Insight into the impact of iodide ion movement in solar cells
12 Jul 2019
- Rosalind Davies



Muon experiments have helped researchers study the movement of iodide ions within a new family of solar cell materials; reducing this movement could improve the efficiency of the devices.


Iodide ion transport paths and energetics. Ab initio simulations of the ion transport paths, the activation energies and the lattice ion displacements in (a) MAPbI3 (b) MA0.75Cs0.25PbI3 and (c) MA0.75GA0.25PbI3. (Key: Pb, green; I, purple.) 

Local lattice relaxations near the diffusion path are highlighted by green circles, showing greater structural distortion in the GA-substituted material.


Halide perovskites are a series of materials that are used to make solar cells. Perovskite solar cells have developed rapidly over the last ten years to have high power conversion efficiency. The cells have the potential be made more cheaply than other competing technologies, but suffer from hysteresis that degrades their performance over time. Lead (Pb) halide perovskites have the general formula of APbX3, in which both the 'A' site cations and the 'X' site anions can be varied.

By mixing the 'A' site cations, scientists can tune the properties of the device, and enhance its stability. However, the reasons behind this improvement in stability were previously unknown.  

Researchers from the University of Bath have used ISIS to investigate a material where 'A' is methyl ammonium (MA) and 'X' is iodide (I): MAPbI3. Their study focussed on the iodide ion transport inside the material, by partially substituting the methyl ammonium (MA) with other cations. These cations ranged in size from small rubidium (Rb+) to large guanidinium (GA). They also studied how well solar cells of these substituted materials performed. The structures of the cations are shown in the table below: the largest size difference in to MA is GA.


Degradation in MAPbI3 has been linked to iodide ions moving through the material. Reducing this iodide ion diffusion could lead to a reduction in this degradation for this kind of solar cell material.​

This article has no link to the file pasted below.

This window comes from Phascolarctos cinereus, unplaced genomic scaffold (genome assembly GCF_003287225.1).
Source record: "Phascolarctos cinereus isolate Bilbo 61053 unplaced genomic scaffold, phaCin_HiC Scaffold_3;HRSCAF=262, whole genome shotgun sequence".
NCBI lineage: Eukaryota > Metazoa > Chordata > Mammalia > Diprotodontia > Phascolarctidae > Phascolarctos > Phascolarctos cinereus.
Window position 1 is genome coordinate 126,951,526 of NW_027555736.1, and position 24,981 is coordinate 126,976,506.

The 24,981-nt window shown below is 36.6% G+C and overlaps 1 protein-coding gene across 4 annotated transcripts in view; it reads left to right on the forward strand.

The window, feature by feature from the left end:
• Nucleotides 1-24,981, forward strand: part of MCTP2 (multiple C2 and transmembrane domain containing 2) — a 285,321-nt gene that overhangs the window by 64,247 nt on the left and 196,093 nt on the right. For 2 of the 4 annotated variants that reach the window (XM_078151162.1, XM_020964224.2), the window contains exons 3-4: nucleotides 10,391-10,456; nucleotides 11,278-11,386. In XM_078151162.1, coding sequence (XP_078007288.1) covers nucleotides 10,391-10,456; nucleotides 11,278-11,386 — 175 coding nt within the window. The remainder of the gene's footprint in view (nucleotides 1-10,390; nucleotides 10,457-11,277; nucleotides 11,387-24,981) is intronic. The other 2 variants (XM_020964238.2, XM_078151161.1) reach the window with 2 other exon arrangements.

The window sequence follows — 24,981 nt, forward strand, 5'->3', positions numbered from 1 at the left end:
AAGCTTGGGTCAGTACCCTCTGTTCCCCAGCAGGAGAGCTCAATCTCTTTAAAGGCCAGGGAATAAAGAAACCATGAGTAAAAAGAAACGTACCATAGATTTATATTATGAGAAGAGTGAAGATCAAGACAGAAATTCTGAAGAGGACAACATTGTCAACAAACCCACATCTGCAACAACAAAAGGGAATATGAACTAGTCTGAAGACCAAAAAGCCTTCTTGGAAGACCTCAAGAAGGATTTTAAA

By using three techniques to build a comprehensive picture of the effect of changing the cation, they found that swapping just 5% of the MA for the larger GA ion strongly reduces iodide ion transport, and has implications for solar cell performance.

  • Modelling found the paths that iodide ions would need to take through the material, showing that when a bigger cation is present and distorts the structure, the iodide has to follow a more difficult curved path.
  • Muon Spin Relaxation (µSR) was used to detect ions moving inside the material. The µSR results agree well with the modelling results and clearly show that partially substituting A-site cations to MAPbI3 strongly reduces iodide ion transport. 
  • Impedance Spectroscopy showed how well ions could (or couldn't) move within the material at different temperatures. The results from these experiments also suggest that GA substitution strongly suppresses iodide ion diffusion.

Instrument scientist Peter Baker said: “It was interesting to extend the studies of ionic motion in battery materials we now do routinely to a completely different context and see such a dramatic effect for such a small change in the material composition."

Image: Iodide ion transport paths and energetics. Ab initio simulations of the ion transport paths, the activation energies and the lattice ion displacements in (a) MAPbI3 (b) MA0.75Cs0.25PbI3 and (c) MA0.75GA0.25PbI3(Key: Pb, green; I, purple.) Local lattice relaxations near the diffusion path are highlighted by green circles, showing greater structural distortion in the GA-substituted material. 

The results from all three techniques showed strong agreement: all the cation substitutions increased the activation energy for iodide ion transport relative to pure MAPbI3. This combined study has enhanced the fundamental understanding of mixed-cation perovskites, and provides a design strategy for reducing iodide ion transport that has important implications for improving solar cell performance.

“By using three different techniques to study perovskite materials we were able to really understand the effect of cation substitution. The information we obtained from muon spectroscopy was fundamental to allow us to build a model of what was happening inside the cells," said researcher Petra Cameron. “This was our first time carrying out measurements at ISIS, and the muon spectroscopy has really helped us to build up an understanding of ion motion in solar perovskite materials".

Further information

The full paper can be viewed online at DOI: 10.1039/C9EE00476A, Energy Environ. Sci., 2019, 12, 2264-2272

For more science highlights from MuSR, click here​. 

Contact: de Laune, Rosie (STFC,RAL,ISIS)